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John Heilemann, New York Magazine
In 2008, Barack Obama lit a fire among young activists. Next year, Occupy Wall Street could consume him.
… When histories of Occupy Wall Street are written, those days in November will no doubt be seen as a watershed. In just two months of existence, OWS had scored plenty of victories: spreading from New York to more than 900 cities worldwide; introducing to the vernacular a potent catchphrase, “We are the 99 percent”; injecting into the national conversation the topic of income inequality. But OWS had also suffered setbacks. The less savory aspects of the occupations had provided the right with fuel for feral slander (Drudge: “Death, Disease Plague ‘Occupy’ Protests”) and casual caricature. Even among some protesters, there was a sense that stagnation had set in. Then came the Zuccotti clampdown—and the popular perception that it meant the end of OWS.
It’s perfectly possible that this perception will be borne out, that the raucous events of November 17 were the last gasps of a rigor-mortizing rebellion. But no one seriously involved in OWS buys a word of it. What they believe instead is that, after a brief period of retrenchment, the protests will be back even bigger and with a vengeance in the spring—when, with the unfurling of the presidential election, the whole world will be watching. Among Occupy’s organizers, there is fervid talk about occupying both the Democratic and Republican conventions. About occupying the National Mall in Washington, D.C. About, in effect, transforming 2012 into 1968 redux.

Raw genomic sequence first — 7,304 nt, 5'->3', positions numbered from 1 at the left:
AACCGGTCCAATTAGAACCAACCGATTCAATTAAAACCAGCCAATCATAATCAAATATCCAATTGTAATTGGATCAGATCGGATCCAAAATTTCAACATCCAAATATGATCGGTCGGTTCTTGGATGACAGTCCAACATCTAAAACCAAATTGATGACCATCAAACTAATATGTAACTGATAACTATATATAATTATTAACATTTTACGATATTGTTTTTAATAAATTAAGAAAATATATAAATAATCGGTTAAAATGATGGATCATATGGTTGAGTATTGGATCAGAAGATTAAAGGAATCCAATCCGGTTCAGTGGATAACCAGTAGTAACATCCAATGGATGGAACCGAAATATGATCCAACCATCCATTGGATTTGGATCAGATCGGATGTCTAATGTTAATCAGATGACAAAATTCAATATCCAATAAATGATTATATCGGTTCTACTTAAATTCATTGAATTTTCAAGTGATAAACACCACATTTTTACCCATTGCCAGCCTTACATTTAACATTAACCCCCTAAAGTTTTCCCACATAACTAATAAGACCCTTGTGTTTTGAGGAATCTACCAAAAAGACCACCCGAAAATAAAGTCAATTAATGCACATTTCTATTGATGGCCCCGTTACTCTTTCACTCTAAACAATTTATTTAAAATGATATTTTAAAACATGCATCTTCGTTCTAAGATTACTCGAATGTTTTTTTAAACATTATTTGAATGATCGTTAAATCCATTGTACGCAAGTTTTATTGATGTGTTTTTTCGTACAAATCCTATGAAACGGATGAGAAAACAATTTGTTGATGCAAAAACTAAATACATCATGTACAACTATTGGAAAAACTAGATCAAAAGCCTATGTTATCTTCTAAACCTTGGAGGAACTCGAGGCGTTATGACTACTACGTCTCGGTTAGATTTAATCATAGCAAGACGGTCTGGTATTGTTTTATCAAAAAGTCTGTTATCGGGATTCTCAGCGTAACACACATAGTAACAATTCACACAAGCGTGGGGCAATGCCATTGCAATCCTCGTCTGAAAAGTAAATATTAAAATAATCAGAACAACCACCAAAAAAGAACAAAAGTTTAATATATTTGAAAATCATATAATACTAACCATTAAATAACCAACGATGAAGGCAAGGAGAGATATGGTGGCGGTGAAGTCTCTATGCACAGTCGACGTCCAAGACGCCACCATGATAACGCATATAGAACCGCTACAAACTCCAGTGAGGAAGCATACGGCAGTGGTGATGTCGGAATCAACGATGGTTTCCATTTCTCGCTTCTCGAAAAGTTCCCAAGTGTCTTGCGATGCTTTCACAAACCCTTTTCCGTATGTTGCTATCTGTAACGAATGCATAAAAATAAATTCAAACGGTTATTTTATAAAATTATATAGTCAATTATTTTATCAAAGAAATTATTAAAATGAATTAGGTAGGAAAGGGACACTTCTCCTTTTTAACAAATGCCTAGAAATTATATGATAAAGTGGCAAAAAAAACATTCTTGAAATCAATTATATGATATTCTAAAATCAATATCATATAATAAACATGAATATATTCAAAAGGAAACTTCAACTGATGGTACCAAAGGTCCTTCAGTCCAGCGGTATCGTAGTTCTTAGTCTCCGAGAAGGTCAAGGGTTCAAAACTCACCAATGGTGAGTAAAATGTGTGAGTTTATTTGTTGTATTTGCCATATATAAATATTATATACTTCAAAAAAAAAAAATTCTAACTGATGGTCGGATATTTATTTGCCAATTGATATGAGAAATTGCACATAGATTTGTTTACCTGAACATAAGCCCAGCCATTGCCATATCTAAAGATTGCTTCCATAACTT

The people plotting these maneuvers are the leaders of OWS. Now, you may have heard that Occupy is a leaderless uprising. Its participants, and even the leaders themselves, are at pains to make this claim. But having spent the past month immersed in their world, I can report that a cadre of prime movers—strategists, tacticians, and logisticians; media gurus, technologists, and grand theorists—has emerged as essential to guiding OWS. For some, Occupy is an extension of years of activism; for others, their first insurrectionist rodeo. But they are now united by a single purpose: turning OWS from a brief shining moment into a bona fide movement.
That none of these people has yet become the face of OWS—its Tom Hayden or Mark Rudd, its Stokely Carmichael or H. Rap Brown—owes something to its newness. But it is also due to the way that Occupy operates.
(27 November 2011)
Good article. -BA
Organizing Principles for 99 Percent Clubs
Mark Naison and Ira Shore, With a Brooklyn Accent
99 Percent Clubs can be organized at your school, at your workplace, in your home, at your neighborhood community or senior center or in your church, synagogue or mosque, Here are four simple organizing principles for these clubs
1. To disseminate accurate information about the Occupy movements in the US and around the world.
2. To provide material support ( which may in the form of food and clothing, legal assistance, or pressure on elected officials) to the Occcupy movement in your own city and town
3. To organize around economic inequality issues and threats to freedom of expression where you live and/or where you work.
4. To create networks among people who support the Occupy movement that enable them to mobilze support for demonstrations organized by that movement.
The strength of these clubs is that they allow people a wide variety of situations , including those who are homebound or disabled, to participate in the Occupy movement.
(30 November 2011)
Arundhati Roy: ‘The people who created the crisis will not be the ones that come up with a solution’
Arun Gupta, Guardian
The prize-winning author of The God of Small Things talks about why she is drawn to the Occupy movement and the need to reclaim language and meaning